Updated: In the wake of a weekend announcement that the White House wouldn’t support SOPA as written as well as the canceling of the DNS provisions in the bill, the web has shifted attention from the Stop Online Piracy Act to the Protect IP Act. Plus, more and more sites such as Wikipedia and Scribd are joining Reddit, The Cheezburger Network and Tucows in site-wide blackouts set for Wednesday as pressure mounts for others to do the same.
As the politicians change their focus, the web community is struggling to keep up. Update: SOPA bill sponsor Lamar Smith (R-TX) said Tuesday afternoon that the bill will be debated in the House Judiciary Committee sometime in February. Meanwhile the larger issue of protecting intellectual property on the web and the religious war between the content and the Internet industry will likely to continue to rage, no matter what’s said about these bills. But there’s a lot of nuance here, which is what I’ve tried to highlight in the stories I’ve selected below. For those who want to get into a complex issue, dive on in.
Danah Boyd, a social researcher, breaks down the attempts to regulate piracy on the web into two very different issues; piracy as a competitive issue, which she generally (but with caveats) equates with software piracy vs. piracy as a cultural issue, which she equates with media piracy.
As we go deeper into an information age, I think that we need to have serious conversations about what is colloquially termed piracy. We need to distinguish media piracy from software piracy because they’re not the same thing. We need to seriously interrogate fairness and equality, creative production and cultural engagement. And we need to seriously take into consideration why people do what they do. I strongly believe that when people work en masse to route around a system, the system is most likely the thing that needs the fixing, not the people.
Michael Geist, a law professor at the University of Ottawa, is concerned that passing SOPA and PIPA will continue the U.S. exportation of IP laws to other countries and force them to answer for IP violations in U.S. courts.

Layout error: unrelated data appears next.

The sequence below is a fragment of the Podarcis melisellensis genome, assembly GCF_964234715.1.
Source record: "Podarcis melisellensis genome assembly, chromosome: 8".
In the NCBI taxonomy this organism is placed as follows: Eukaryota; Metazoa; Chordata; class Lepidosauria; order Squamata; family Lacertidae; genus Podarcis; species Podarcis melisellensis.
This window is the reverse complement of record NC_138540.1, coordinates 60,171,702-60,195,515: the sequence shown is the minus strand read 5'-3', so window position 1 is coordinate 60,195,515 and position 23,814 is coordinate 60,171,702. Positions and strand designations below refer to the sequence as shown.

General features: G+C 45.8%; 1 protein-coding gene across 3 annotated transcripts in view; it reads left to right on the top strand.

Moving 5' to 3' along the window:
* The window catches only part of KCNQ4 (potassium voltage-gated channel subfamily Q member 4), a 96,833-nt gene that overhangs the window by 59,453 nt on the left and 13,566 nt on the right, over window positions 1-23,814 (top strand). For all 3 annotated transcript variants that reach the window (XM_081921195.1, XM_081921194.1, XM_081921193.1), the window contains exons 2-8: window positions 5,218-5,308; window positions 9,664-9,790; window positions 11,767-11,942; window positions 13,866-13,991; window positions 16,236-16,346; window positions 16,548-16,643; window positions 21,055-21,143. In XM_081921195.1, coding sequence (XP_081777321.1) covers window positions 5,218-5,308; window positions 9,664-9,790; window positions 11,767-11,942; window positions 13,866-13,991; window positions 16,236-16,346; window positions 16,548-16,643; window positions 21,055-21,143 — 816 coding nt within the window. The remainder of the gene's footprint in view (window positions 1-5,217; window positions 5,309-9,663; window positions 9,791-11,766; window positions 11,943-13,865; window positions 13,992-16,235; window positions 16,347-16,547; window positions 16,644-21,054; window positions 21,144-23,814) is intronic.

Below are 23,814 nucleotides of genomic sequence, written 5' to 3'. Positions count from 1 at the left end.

Not only is it likely that the U.S. will begin to incorporate SOPA-like provisions into its IP demands, but SOPA makes it a matter of U.S. law to ensure that intellectual property protection is a significant component of U.S. foreign policy and grants more resources to U.S. embassies around the world to increase their involvement in foreign legal reform.
Ars Technica reports that Paul Brigner, the MPAA’s tech policy chief, said on Tuesday that DNS filtering is off the table in its current form. But Ars wondered if it would be back and quoted Brigner as saying:
“We need more than just following the money and addressing search results.” Brigner said, arguing that the remaining provisions of SOPA and PIPA, which deal with ad networks, payment networks, and search engines, would not satisfy Hollywood. So the MPAA may be back in future sessions of Congress lobbying for DNS filtering or something like it.
Over at The Register, Andrew Orlowski calls Silicon Valley to task for refusing to compromise, or even listen to the issues and concerns of content owners over the years, which has led to the current-day war of mutual destruction over IP. This one may make ardent SOPA suporters angry, but there’s a grain of truth here, although I do wish Orlowski proposed more of a solution. Here’s an excerpt:
For years, copyright industries avoided old-age wrinkles by using enforcement to retain control – working against the grain of technology, rather than with it. Copyright industries are not natural enforcers, when they try it, they’re quite spectacularly clumsy. Take your pick from from an unsavoury list over the years that includes remote kill-switches for media, or creating and distributing millions of spoofed music files containing noise, or plans to insert spyware onto your PC that locks your computer or deletes your music. All pretty dumb. More recently, they’ve started to work with the implications of digital networks: with UltraViolet you buy a license, rather than repeatedly purchasing limited rights over and over again. That’s a step forward.
And it’s the sort of progressive thinking conspicuous by its absense in Silicon Valley, and its armies of ‘copyfighters’. They love the war too much for it to end. And to keep fighting, you must avoid thinking about constructive, mutual agreements.
Finally, Cory Doctorow, author and co-editor at BoingBoing, offers the picture of a war on computing to arise in the future, with this fight over how the digital revolution has changed copyright as only a minor skirmmish. For his dystopian vision, read more here.
The triviality of copyright tells you that when other sectors of the economy start to evince concerns about the Internet and the PC, copyright will be revealed for a minor skirmish—not a war.
Why might other sectors come to nurse grudges against computers in the way the entertainment business already has? The world we live in today is made of computers. We don’t have cars anymore; we have computers we ride in. We don’t have airplanes anymore; we have flying Solaris boxes attached to bucketfuls of industrial control systems. A 3D printer is not a device, it’s a peripheral, and it only works connected to a computer. A radio is no longer a crystal: it’s a general-purpose computer, running software. The grievances that arise from unauthorized copies of Snooki’s Confessions of a Guidette are trivial when compared to the calls-to-action that our computer-embroidered reality will soon create.